Protection is also given to persons affected by a report, since the provisions on disclosure, consideration of the threat caused and weighing up its proportionality are also equally valid for any person that is affected by a report.

The processing of personal data contained in reports is permissible for the purposes of the HSchG. This covers personal data of

  • whistle-blowers,
  • persons concerned as a result of a report,
  • natural persons supporting the reporting persons in making the report,
  • natural persons closely association to the reporting persons, who without assisting the report, could be affected by detrimental consequences of the report such as retaliatory measures, as well as
  • persons affected by or involved in follow-up measures.

Processing must

  • be in the public interest for preventing or pursuing legal breaches and for making reports for this purpose and to check their veracity, and
  • be limited to information that is required for determining the occurrence of and pursung a legal breach.

The following shall be authorised to process information:

  • reporting persons regarding the information that is required for their report,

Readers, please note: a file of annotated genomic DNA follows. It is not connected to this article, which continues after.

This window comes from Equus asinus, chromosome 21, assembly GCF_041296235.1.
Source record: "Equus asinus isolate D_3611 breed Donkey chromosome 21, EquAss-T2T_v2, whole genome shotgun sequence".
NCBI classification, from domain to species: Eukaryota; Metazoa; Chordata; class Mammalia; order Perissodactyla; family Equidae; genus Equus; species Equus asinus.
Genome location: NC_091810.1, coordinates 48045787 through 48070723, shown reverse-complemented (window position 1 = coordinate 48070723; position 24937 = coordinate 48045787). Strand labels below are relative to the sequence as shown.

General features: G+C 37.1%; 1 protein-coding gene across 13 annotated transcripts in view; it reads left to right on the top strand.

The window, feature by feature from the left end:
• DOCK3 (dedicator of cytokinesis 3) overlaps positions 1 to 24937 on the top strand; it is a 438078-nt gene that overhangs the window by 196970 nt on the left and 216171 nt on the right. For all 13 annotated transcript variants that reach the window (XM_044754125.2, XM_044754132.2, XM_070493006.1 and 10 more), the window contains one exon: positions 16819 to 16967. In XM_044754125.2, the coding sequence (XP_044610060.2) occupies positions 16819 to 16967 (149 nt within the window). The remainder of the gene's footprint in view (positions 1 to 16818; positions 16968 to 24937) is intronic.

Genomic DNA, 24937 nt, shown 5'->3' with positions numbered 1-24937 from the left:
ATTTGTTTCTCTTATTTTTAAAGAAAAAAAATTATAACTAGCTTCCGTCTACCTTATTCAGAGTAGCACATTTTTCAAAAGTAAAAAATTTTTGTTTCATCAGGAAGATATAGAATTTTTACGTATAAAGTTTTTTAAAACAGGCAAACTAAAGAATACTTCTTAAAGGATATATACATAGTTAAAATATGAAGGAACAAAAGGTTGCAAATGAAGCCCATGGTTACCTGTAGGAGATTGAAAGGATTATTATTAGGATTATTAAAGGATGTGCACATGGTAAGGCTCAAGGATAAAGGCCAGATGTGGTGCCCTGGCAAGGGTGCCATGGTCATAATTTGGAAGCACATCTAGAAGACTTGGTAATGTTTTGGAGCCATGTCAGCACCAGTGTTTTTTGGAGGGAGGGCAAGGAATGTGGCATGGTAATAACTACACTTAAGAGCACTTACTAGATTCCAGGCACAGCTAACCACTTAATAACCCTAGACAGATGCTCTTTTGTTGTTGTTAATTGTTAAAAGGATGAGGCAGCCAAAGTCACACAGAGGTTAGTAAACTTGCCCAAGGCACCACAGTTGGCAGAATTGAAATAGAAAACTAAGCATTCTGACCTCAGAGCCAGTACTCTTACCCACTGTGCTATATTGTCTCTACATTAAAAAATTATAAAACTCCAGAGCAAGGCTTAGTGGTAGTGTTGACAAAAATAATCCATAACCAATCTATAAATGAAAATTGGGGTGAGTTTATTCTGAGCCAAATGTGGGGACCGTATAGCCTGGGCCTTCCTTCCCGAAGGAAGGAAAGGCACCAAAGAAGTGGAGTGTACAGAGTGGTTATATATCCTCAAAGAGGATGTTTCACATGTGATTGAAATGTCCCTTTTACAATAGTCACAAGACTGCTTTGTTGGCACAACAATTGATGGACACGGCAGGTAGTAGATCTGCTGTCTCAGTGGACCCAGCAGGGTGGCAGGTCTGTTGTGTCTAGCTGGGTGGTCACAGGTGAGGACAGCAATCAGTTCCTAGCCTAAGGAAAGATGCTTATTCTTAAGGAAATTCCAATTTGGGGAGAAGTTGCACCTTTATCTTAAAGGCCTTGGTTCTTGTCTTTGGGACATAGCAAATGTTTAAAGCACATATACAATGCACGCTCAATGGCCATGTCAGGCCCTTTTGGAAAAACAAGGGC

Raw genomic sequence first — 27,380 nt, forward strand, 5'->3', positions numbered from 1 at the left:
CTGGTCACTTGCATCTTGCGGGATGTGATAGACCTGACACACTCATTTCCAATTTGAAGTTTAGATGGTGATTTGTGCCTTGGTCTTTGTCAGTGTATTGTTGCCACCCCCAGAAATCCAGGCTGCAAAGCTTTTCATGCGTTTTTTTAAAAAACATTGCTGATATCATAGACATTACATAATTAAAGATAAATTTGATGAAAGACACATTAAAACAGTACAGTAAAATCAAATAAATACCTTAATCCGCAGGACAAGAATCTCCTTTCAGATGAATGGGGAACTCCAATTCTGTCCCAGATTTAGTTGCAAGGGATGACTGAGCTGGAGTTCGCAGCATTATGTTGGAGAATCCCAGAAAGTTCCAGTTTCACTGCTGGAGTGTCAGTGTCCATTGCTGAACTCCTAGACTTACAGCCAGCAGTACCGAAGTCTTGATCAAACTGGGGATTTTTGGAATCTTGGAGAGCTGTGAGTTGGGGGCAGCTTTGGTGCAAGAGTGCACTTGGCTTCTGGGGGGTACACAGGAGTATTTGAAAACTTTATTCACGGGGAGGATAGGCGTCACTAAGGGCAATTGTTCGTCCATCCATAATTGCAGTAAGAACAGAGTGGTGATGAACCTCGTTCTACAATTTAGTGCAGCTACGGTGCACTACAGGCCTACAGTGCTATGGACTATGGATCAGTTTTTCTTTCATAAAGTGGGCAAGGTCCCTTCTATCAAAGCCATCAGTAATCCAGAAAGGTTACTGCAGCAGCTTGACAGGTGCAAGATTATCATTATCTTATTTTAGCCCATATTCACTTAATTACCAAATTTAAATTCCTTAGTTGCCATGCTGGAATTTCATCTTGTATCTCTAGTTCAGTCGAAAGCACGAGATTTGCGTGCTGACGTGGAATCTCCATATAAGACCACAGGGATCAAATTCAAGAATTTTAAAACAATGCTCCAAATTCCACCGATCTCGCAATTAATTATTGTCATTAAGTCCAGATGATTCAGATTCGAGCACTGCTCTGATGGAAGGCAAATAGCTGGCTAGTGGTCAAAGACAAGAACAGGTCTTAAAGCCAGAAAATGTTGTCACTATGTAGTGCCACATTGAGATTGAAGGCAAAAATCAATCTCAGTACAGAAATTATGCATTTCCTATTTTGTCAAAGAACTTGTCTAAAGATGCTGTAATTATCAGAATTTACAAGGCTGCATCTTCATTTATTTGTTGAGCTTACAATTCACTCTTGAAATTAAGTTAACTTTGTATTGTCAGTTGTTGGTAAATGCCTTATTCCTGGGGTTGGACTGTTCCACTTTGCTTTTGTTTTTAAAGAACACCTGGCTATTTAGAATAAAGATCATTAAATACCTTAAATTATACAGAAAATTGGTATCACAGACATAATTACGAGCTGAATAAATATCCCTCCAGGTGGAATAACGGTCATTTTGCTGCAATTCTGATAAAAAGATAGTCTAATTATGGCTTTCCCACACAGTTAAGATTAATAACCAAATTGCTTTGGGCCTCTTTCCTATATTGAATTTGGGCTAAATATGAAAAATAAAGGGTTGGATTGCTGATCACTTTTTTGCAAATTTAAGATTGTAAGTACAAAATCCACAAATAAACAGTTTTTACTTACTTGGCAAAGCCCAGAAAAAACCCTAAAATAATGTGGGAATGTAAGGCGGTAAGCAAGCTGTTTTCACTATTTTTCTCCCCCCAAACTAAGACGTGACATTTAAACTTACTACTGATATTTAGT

• internal and external bodies regarding the information that is submitted to them by a reporting person,
  • authorities for processing information that was submitted to them as a consequence of a report, to the extent that the information is required for further investigations or for the initiation of a procedure.

The named natural persons, the internal and external borders or authorities are also considered as controllers pursuant to Article 4 no. 7 of the General Data Protection Regulation (GDPR) or Article 36 para. 1 no. 8 of the Data Protection Act (DSG; Datenschutzgesetz).

As long as and to the extent necessary for protecting the identity of a reporting person, a person pursuant to Article 2 para. 3 no. 1 or no. 2 or pursuant to Article 2 para. 1 no. 4 HSchG and for achieving the purposes stated in Article 1 and para. 2 no. 1 HSchG, the rights listed in nos. 1 to 7 of a natural person affected by a report and the rights of a legal person affected by a legal person affected by a report contained in nos. 1 to 5 and 7 in the DSG shall not apply.